252°. Tyler Austin, 3B, Yankees, 9/6/1991 (NYY) – Austin is a big 3B that is flashing the bat in a major way so far. His K rates are solid and he knows how to take a walk. It’s his current power output that makes him a high-end prospect. With his size you can estimate that the power is legit. But as he moves up the ladder he’ll need to continue to refine his approach and keep the K rates in check. Whether he sticks at 3B is still not a clear picture. He’ll start 2012 at Low-A Staten Island and should see Charleston at some point as well. ETA 2016.
Austin actually started the season in Full Season ball for Charleston and he raked, batting .320 with a .278 IsoP. He earned a promotion to High-A Tampa and then onward to Trenton, all the while staying productive. His BABIP continues to remain very high despite his LD% being very stable in the 16% range over his career. Eventually the BABIP will normalize, but he’s holding close to the fact that he’s a .300 hitter with above average power. His bat speed is legit and his short stroke is conducive to maintaining a solid hit tool.
Our Instinct: Austin should now start the year in Double-A. A huge jump from our guesstimate last preseason. But his hit tool is there and he’s not far from making an impact in the majors. He should be the first of the Big 3 to hit the Bronx. As with any prospect, projecting a potential .300 hitter is difficult. But Austin has the bat to do that and his power will be a surprise because it isn’t done developing. Expect additional power to show itself in Double-A in 2013. ETA: 2014
2013 in Review: An injury riddled season masked some of his power development. His start point in 2014 isn’t clear but more time in AA with Sanchez and Williams would provide him the proper environment to rebound on a lackluster season. His walk rate remained very strong despite the power outage so a repeat should yield good results.
4. Jose Campos, RHP 7/27/1992 H:6’4″ W:195 – If I was convinced that Campos elbow was sound he might be the #2 prospect in this system. But as it stands, he missed almost the entire 2012 season with a mystery elbow injury and every contact I have says that he should be able to begin the season at full health.
He is slated to begin the season in Charleston. If he’s healthy, he’ll breeze through Low-A and take his mid 90s fastball with life, his 12-6 curve, and his changeup to High-A Tampa where he should catch up with some of the top talent in the system. Campos’ command has been what sets him apart from other young pure throwers. He’s already a pitcher and his approach will only become more refined as he moves up the ladder. We said it when the trade with Seattle took place, Campos is going to be a huge part of that deal and the part that, if he’s truly healthy, tilts the scales in the Yankees favor.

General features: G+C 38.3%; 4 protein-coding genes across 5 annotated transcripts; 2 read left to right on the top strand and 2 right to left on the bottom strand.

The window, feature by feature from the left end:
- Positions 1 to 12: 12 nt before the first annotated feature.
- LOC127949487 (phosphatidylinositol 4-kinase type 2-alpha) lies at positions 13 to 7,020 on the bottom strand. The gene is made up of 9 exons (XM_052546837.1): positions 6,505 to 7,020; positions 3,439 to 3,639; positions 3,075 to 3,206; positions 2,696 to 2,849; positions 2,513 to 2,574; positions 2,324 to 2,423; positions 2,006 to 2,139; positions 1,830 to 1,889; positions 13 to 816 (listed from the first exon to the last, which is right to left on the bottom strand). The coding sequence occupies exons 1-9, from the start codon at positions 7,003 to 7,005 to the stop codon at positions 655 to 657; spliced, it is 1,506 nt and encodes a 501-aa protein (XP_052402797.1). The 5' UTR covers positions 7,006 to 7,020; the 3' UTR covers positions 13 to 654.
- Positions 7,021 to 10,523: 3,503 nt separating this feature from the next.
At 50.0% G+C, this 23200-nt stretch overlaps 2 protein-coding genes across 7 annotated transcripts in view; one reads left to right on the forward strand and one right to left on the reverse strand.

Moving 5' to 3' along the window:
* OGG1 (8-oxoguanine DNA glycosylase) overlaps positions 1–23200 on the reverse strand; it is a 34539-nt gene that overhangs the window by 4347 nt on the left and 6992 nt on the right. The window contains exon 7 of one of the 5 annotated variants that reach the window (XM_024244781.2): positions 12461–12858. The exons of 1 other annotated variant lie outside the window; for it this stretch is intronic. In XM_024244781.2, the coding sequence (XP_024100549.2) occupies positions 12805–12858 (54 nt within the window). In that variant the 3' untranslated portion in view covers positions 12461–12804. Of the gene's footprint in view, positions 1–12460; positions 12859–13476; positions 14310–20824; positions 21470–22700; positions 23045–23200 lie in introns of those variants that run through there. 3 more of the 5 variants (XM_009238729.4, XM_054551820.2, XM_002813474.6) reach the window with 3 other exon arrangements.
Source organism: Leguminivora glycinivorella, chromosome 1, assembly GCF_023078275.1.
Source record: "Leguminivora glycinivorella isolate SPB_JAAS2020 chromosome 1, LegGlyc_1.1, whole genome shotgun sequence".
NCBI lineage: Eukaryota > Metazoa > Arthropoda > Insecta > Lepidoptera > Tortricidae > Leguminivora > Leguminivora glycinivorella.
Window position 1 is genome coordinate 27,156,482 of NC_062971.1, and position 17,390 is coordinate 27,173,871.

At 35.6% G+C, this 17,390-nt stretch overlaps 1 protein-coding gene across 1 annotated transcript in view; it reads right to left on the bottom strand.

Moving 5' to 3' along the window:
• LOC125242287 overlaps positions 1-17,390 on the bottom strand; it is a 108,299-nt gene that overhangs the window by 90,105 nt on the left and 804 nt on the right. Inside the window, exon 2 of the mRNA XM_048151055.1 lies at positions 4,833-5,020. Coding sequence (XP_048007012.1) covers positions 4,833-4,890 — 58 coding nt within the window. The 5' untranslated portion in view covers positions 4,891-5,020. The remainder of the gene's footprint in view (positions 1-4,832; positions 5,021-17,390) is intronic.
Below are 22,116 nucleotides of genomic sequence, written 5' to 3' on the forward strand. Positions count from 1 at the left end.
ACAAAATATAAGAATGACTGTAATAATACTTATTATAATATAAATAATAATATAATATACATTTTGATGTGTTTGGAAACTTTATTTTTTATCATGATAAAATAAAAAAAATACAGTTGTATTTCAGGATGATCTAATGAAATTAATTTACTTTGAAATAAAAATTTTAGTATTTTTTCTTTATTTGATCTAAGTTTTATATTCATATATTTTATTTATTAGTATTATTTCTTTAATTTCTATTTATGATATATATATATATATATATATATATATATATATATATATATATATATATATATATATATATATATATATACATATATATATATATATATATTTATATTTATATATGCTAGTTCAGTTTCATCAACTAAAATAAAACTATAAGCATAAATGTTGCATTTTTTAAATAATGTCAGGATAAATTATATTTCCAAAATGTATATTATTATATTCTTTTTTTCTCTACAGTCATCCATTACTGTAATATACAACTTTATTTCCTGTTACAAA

Our Instinct: If Campos is healthy, he’s the top SP prospect in this system. He has the pitch mix and command of a top flight starter and reports are that he’s ready to go in 2013. He should make a major impact in the FSL this season, but needs to build up innings again after throwing just 24.2 last season. Expect a slow start to the season with innings limits and then building up to full starts by the time he reaches High-A. Expect 100 IP this year and that would put him on pace for approx 140 innings in Double-A next year. Then the gloves will come off and he’ll be expected to get a full range of innings and be ready for the rotation sometime shortly after he reaches Triple-A. With the injury risk, his downside is there, but he has top of the rotation stuff right now, is young enough to refine his secondaries, and the Yankees, for the first time in a long time, look to be ready to build from within. ETA: 2016
2013 in Review: He never quite reached High-A, but the innings reached 87 and he had a successful return to the mound. A 2.83 FIP with a 21.6% K rate and low 4.5% walk rate. Everything that could be viewed as a strong indicator was there. The challenge will now come when he finally reaches High-A again and the gloves come off.
5. Slade Heathcott, OF 9/28/1990 H:6’0″ W:195 – Heathcott has louder overall tools than Mason Williams, but he’s still a very raw hitter. He’s never logged more than 300 AB in a single season and injuries have derailed his development time the past two seasons. Despite the large amount of time missed, Heathcott has already made it to High-A Tampa. His 2012 season was a microcosm of his talents and potential future struggles. He hit .307 and that is getting him noticed at a higher level than he was heading into 2012. That .307 AVG in the FSL was powered by a .421 BABIP. It’s an unsustainable number.